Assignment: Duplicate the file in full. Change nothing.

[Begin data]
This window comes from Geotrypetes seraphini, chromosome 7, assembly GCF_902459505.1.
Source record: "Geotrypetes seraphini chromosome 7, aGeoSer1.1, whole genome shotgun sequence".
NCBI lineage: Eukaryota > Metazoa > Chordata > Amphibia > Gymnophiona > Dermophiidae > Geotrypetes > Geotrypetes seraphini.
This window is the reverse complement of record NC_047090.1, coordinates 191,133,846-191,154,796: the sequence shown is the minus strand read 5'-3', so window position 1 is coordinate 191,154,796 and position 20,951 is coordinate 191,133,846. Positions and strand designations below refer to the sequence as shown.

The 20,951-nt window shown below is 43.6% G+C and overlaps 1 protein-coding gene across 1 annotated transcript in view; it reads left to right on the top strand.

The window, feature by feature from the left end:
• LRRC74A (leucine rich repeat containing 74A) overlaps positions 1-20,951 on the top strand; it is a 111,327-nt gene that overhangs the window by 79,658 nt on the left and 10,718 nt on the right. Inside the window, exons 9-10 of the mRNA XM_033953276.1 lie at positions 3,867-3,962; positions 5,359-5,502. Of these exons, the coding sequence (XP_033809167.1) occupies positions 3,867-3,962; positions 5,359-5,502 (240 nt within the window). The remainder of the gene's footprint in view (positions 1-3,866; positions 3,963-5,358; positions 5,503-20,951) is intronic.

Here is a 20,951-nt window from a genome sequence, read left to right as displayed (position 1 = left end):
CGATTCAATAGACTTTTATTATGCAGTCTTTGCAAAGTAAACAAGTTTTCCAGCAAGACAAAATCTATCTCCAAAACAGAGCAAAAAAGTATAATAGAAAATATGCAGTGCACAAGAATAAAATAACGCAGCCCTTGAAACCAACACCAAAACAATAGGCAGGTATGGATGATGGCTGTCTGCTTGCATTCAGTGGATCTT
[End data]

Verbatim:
This window comes from Geotrypetes seraphini, chromosome 7, assembly GCF_902459505.1.
Source record: "Geotrypetes seraphini chromosome 7, aGeoSer1.1, whole genome shotgun sequence".
NCBI lineage: Eukaryota > Metazoa > Chordata > Amphibia > Gymnophiona > Dermophiidae > Geotrypetes > Geotrypetes seraphini.
This window is the reverse complement of record NC_047090.1, coordinates 191,133,846-191,154,796: the sequence shown is the minus strand read 5'-3', so window position 1 is coordinate 191,154,796 and position 20,951 is coordinate 191,133,846. Positions and strand designations below refer to the sequence as shown.

The 20,951-nt window shown below is 43.6% G+C and overlaps 1 protein-coding gene across 1 annotated transcript in view; it reads left to right on the top strand.

The window, feature by feature from the left end:
• LRRC74A (leucine rich repeat containing 74A) overlaps positions 1-20,951 on the top strand; it is a 111,327-nt gene that overhangs the window by 79,658 nt on the left and 10,718 nt on the right. Inside the window, exons 9-10 of the mRNA XM_033953276.1 lie at positions 3,867-3,962; positions 5,359-5,502. Of these exons, the coding sequence (XP_033809167.1) occupies positions 3,867-3,962; positions 5,359-5,502 (240 nt within the window). The remainder of the gene's footprint in view (positions 1-3,866; positions 3,963-5,358; positions 5,503-20,951) is intronic.

Here is a 20,951-nt window from a genome sequence, read left to right as displayed (position 1 = left end):
CGATTCAATAGACTTTTATTATGCAGTCTTTGCAAAGTAAACAAGTTTTCCAGCAAGACAAAATCTATCTCCAAAACAGAGCAAAAAAGTATAATAGAAAATATGCAGTGCACAAGAATAAAATAACGCAGCCCTTGAAACCAACACCAAAACAATAGGCAGGTATGGATGATGGCTGTCTGCTTGCATTCAGTGGATCTT